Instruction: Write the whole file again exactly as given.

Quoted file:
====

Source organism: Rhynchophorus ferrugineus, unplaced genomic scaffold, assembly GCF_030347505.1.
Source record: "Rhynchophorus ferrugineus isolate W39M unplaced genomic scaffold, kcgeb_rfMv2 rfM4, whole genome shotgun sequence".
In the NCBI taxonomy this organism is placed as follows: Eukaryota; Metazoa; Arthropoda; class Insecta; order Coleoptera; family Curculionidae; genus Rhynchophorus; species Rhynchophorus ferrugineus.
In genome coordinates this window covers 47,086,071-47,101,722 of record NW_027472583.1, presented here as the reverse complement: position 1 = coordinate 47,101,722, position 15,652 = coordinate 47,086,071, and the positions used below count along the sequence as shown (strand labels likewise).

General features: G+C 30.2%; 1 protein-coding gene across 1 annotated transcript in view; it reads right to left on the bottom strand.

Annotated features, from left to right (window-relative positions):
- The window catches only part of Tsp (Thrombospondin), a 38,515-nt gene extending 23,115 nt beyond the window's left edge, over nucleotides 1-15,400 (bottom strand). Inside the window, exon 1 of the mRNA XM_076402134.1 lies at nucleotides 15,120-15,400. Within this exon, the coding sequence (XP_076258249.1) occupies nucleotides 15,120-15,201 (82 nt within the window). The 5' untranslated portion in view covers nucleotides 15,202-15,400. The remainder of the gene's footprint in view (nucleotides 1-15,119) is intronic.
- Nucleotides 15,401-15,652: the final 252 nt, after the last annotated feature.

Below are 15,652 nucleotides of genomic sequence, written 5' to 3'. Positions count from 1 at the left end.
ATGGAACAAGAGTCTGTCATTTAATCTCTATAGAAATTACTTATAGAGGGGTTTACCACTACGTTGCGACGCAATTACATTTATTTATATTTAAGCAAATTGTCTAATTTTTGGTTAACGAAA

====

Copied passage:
Source organism: Rhynchophorus ferrugineus, unplaced genomic scaffold, assembly GCF_030347505.1.
Source record: "Rhynchophorus ferrugineus isolate W39M unplaced genomic scaffold, kcgeb_rfMv2 rfM4, whole genome shotgun sequence".
In the NCBI taxonomy this organism is placed as follows: Eukaryota; Metazoa; Arthropoda; class Insecta; order Coleoptera; family Curculionidae; genus Rhynchophorus; species Rhynchophorus ferrugineus.
In genome coordinates this window covers 47,086,071-47,101,722 of record NW_027472583.1, presented here as the reverse complement: position 1 = coordinate 47,101,722, position 15,652 = coordinate 47,086,071, and the positions used below count along the sequence as shown (strand labels likewise).

General features: G+C 30.2%; 1 protein-coding gene across 1 annotated transcript in view; it reads right to left on the bottom strand.

Annotated features, from left to right (window-relative positions):
- The window catches only part of Tsp (Thrombospondin), a 38,515-nt gene extending 23,115 nt beyond the window's left edge, over nucleotides 1-15,400 (bottom strand). Inside the window, exon 1 of the mRNA XM_076402134.1 lies at nucleotides 15,120-15,400. Within this exon, the coding sequence (XP_076258249.1) occupies nucleotides 15,120-15,201 (82 nt within the window). The 5' untranslated portion in view covers nucleotides 15,202-15,400. The remainder of the gene's footprint in view (nucleotides 1-15,119) is intronic.
- Nucleotides 15,401-15,652: the final 252 nt, after the last annotated feature.

Below are 15,652 nucleotides of genomic sequence, written 5' to 3'. Positions count from 1 at the left end.
ATGGAACAAGAGTCTGTCATTTAATCTCTATAGAAATTACTTATAGAGGGGTTTACCACTACGTTGCGACGCAATTACATTTATTTATATTTAAGCAAATTGTCTAATTTTTGGTTAACGAAA